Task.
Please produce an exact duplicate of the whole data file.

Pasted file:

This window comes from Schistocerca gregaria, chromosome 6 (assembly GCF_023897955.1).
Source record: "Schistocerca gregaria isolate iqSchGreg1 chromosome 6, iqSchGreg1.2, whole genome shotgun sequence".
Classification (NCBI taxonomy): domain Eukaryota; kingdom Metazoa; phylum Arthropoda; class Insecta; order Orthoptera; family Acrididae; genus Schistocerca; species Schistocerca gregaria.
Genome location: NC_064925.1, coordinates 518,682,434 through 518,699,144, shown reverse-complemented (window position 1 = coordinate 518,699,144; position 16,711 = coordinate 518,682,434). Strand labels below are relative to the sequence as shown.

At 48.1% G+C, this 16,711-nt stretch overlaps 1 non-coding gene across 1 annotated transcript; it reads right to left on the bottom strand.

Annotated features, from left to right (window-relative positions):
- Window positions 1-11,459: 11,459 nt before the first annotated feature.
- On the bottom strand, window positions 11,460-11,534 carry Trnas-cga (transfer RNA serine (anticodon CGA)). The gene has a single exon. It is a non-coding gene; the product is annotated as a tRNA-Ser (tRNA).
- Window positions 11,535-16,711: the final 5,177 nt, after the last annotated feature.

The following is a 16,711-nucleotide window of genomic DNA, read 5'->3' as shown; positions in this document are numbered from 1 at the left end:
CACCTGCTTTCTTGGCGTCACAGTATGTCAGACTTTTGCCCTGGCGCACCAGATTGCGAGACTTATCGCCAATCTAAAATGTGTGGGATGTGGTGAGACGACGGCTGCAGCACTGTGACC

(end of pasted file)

This window comes from Schistocerca gregaria, chromosome 6 (assembly GCF_023897955.1).
Source record: "Schistocerca gregaria isolate iqSchGreg1 chromosome 6, iqSchGreg1.2, whole genome shotgun sequence".
Classification (NCBI taxonomy): domain Eukaryota; kingdom Metazoa; phylum Arthropoda; class Insecta; order Orthoptera; family Acrididae; genus Schistocerca; species Schistocerca gregaria.
Genome location: NC_064925.1, coordinates 518,682,434 through 518,699,144, shown reverse-complemented (window position 1 = coordinate 518,699,144; position 16,711 = coordinate 518,682,434). Strand labels below are relative to the sequence as shown.

At 48.1% G+C, this 16,711-nt stretch overlaps 1 non-coding gene across 1 annotated transcript; it reads right to left on the bottom strand.

Annotated features, from left to right (window-relative positions):
- Window positions 1-11,459: 11,459 nt before the first annotated feature.
- On the bottom strand, window positions 11,460-11,534 carry Trnas-cga (transfer RNA serine (anticodon CGA)). The gene has a single exon. It is a non-coding gene; the product is annotated as a tRNA-Ser (tRNA).
- Window positions 11,535-16,711: the final 5,177 nt, after the last annotated feature.

The following is a 16,711-nucleotide window of genomic DNA, read 5'->3' as shown; positions in this document are numbered from 1 at the left end:
CACCTGCTTTCTTGGCGTCACAGTATGTCAGACTTTTGCCCTGGCGCACCAGATTGCGAGACTTATCGCCAATCTAAAATGTGTGGGATGTGGTGAGACGACGGCTGCAGCACTGTGACC